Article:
General Electric files patent to use blockchain in 3D-manufacturing process

 (Photo: Unsplash)

(Photo: Unsplash)

General Electric (GE), the global conglomerate has filed a patent application for using the technology of blockchain in validating and verifying 3D printed objects on their supply chain. The application which was filed in December 2017 and released by the U.S. Patent & Trademark Office last week, discusses methods for implementing a distributed ledger system into additive manufacturing, more commonly known as 3D printing.

Since time immemorial, manufacturing has largely remained a process that requires copious amount of resources - financial, land, and human capital. But with the concept of 3D printing coming into mainstream contention, manufacturing is no longer a process exclusively reserved to the select few. 3D printers cost a fraction of what conventional machines cost, but still can create molds with high precision and detail.

This has led to a situation where anyone with a 3D printer and a design blueprint could turn out products en masse and release it into the market. As the industry does not currently have a certification body that could regulate the quality of products being sold, it gets incredibly hard to handpick the good ones from the rest.

The significance of the situation grows when the products in question need to be used as replacement parts in industries. In a well-oiled mechanical process, sabotaging the quality of even a single moving replacement part would bring the whole industry to a halt. GE lists this problem to be one of its primary motives for the patent.

“Current systems for additive manufacturing lack verification and validation systems for ensuring that objects produced by the process are appropriately certified. If, for example, a replacement part for an industrial asset is possible to produce via an additive manufacturing process, any user with access to an appropriately configured additive manufacturing device can reproduce the part,” it said in the patent application. “End users who purchase or otherwise receive such a part [have] no way of verifying that a replacement part manufactured in this way was produced using a correct build file, using correct manufacturing media, and on a properly configured additive manufacturing device.”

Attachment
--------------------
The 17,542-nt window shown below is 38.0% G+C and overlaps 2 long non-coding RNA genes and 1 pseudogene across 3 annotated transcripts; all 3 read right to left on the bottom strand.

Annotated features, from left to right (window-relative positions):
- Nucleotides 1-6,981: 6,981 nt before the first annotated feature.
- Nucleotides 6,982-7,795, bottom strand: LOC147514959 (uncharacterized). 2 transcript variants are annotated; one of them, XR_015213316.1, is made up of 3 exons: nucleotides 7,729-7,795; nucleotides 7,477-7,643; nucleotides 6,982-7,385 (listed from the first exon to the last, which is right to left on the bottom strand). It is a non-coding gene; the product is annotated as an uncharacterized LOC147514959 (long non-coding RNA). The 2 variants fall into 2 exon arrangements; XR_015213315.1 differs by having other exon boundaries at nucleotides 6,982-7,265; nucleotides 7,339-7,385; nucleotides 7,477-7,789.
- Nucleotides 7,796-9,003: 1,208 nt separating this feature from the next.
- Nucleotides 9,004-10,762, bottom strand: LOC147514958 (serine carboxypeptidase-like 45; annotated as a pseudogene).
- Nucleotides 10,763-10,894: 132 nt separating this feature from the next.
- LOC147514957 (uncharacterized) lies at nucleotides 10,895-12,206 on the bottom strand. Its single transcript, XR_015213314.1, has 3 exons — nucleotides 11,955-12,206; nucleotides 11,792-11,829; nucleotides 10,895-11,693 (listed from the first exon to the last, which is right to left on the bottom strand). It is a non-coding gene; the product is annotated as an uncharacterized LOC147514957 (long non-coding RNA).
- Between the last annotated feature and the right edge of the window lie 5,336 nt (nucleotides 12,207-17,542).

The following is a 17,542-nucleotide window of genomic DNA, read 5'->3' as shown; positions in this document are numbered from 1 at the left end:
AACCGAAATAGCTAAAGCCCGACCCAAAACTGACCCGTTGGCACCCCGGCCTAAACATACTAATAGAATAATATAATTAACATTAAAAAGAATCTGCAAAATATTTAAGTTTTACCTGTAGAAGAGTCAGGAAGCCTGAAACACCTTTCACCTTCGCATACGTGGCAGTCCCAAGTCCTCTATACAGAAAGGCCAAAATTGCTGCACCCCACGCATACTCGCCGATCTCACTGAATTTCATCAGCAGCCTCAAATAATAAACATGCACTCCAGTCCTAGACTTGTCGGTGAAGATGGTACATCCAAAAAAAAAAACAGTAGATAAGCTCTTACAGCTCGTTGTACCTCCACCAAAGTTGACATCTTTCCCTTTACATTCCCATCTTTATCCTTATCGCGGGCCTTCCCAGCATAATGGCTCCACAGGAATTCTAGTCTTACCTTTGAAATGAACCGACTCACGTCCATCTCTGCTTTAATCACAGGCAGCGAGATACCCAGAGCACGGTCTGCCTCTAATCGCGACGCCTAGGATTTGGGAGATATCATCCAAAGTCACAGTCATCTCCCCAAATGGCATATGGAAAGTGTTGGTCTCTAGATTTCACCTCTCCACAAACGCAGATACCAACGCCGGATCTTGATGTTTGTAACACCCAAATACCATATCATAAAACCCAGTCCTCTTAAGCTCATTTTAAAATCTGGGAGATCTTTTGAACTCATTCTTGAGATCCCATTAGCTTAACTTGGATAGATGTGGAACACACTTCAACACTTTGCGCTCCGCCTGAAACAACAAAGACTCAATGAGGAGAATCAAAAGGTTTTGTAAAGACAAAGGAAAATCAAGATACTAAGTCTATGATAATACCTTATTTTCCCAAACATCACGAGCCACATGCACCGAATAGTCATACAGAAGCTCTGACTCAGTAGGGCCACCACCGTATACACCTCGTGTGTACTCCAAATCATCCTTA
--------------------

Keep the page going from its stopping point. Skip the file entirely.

GE proposes to solve this with the help of blockchain and the distributed ledger system, which would keep a record of the historical data on the additive manufacturing process with proper verification and validation of the devices used for 3D printing and the stakeholders who push the product along in the supply chain. GE believes that a tighter leash on the manufacturing process would help reduce counterfeit products and also introduce more transparency and visibility.

Then again, the 3D printing world is a pandora’s box waiting to be opened, and the GE patent would serve not just with the validation of mechanical parts, but also with niche manufacturing in segments like healthcare and food.

In healthcare, 3D printing is being used to print out bone replacement pieces and even intricate body parts like blood vessels. The food industry is also taking up technology on its kitchen table, using 3D printing as a way to create attractive looking food - looking to appeal both gastronomically and visually to its patrons.

This patent has far-reaching consequences and gives GE a headstart into the world of blockchain. So far, the company has been calculated in its approach towards this technology, having filed various blockchain-related patents concerning the aviation industry and has joined the Blockchain in Transport Alliance (BiTA) - a blockchain consortium looking to create open standards in the transportation and logistics industry.

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